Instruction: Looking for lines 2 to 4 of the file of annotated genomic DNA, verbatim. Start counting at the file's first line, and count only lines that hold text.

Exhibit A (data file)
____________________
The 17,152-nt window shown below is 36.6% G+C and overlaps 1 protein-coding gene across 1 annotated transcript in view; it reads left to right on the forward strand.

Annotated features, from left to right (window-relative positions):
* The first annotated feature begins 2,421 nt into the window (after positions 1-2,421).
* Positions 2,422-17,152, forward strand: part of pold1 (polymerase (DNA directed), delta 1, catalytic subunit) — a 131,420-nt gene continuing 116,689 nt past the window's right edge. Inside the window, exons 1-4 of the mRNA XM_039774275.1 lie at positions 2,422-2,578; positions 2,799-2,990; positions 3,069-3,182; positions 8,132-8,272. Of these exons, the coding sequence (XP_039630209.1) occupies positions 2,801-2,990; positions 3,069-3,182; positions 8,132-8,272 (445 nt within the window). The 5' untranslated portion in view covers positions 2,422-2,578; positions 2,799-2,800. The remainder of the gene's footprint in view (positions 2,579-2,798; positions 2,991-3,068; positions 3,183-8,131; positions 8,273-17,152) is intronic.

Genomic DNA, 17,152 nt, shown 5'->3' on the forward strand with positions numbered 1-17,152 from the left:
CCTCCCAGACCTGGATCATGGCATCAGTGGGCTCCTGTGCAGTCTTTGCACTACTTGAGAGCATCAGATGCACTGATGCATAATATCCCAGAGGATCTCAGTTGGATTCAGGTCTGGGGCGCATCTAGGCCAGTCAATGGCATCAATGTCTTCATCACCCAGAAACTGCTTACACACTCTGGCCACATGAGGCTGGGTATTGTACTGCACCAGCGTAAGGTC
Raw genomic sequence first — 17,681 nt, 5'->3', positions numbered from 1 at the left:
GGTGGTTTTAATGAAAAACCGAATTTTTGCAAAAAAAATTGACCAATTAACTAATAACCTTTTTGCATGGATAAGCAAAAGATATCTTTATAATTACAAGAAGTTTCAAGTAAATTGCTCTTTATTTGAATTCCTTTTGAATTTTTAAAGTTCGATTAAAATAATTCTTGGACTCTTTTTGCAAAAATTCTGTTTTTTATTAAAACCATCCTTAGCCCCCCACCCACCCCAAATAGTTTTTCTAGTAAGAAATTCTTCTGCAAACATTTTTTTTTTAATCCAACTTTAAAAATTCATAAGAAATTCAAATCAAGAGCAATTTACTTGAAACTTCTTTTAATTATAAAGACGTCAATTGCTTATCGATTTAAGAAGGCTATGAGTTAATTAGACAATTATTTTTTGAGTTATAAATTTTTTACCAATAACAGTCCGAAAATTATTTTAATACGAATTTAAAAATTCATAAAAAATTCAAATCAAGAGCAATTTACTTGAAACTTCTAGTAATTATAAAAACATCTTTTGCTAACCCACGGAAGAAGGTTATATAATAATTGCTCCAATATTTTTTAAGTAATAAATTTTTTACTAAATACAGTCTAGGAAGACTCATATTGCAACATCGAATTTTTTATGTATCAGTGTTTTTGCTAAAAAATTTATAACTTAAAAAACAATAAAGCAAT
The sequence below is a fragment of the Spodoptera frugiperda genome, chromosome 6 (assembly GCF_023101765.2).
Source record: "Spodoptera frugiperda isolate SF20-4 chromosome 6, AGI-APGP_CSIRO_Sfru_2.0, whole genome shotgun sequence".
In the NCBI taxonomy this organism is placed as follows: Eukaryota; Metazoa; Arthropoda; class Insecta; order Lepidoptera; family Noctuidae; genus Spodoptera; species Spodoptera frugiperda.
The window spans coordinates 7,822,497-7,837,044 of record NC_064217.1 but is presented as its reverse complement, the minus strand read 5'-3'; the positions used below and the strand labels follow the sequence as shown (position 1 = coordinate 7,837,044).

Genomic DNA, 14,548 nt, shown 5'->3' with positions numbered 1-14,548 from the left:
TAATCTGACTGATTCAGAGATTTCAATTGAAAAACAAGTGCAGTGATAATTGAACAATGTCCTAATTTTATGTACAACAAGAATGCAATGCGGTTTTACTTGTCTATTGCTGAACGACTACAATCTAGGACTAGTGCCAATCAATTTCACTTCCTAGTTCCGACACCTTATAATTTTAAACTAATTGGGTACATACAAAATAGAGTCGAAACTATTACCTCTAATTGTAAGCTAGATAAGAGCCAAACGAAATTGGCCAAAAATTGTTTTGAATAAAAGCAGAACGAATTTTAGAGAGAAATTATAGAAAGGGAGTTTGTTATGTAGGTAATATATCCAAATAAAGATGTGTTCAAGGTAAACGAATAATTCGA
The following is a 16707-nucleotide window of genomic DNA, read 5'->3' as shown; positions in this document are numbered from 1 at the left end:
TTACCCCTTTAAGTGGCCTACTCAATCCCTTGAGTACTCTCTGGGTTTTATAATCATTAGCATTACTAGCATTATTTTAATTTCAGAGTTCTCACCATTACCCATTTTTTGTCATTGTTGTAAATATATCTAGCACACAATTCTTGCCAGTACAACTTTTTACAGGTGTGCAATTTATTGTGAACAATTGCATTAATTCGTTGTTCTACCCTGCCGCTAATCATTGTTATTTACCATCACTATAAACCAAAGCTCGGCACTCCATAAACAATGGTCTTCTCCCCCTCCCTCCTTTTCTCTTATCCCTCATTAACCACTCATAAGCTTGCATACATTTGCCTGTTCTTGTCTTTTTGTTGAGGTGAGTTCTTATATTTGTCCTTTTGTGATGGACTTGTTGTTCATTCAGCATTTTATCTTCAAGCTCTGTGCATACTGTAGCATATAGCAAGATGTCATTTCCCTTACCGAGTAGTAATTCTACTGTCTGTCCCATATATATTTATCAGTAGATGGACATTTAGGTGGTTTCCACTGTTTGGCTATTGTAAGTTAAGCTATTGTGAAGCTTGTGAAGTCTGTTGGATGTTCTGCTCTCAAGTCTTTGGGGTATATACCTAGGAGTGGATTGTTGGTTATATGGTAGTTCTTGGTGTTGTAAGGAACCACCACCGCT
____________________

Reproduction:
Annotated features, from left to right (window-relative positions):
* The first annotated feature begins 2,421 nt into the window (after positions 1-2,421).
* Positions 2,422-17,152, forward strand: part of pold1 (polymerase (DNA directed), delta 1, catalytic subunit) — a 131,420-nt gene continuing 116,689 nt past the window's right edge. Inside the window, exons 1-4 of the mRNA XM_039774275.1 lie at positions 2,422-2,578; positions 2,799-2,990; positions 3,069-3,182; positions 8,132-8,272. Of these exons, the coding sequence (XP_039630209.1) occupies positions 2,801-2,990; positions 3,069-3,182; positions 8,132-8,272 (445 nt within the window). The 5' untranslated portion in view covers positions 2,422-2,578; positions 2,799-2,800. The remainder of the gene's footprint in view (positions 2,579-2,798; positions 2,991-3,068; positions 3,183-8,131; positions 8,273-17,152) is intronic.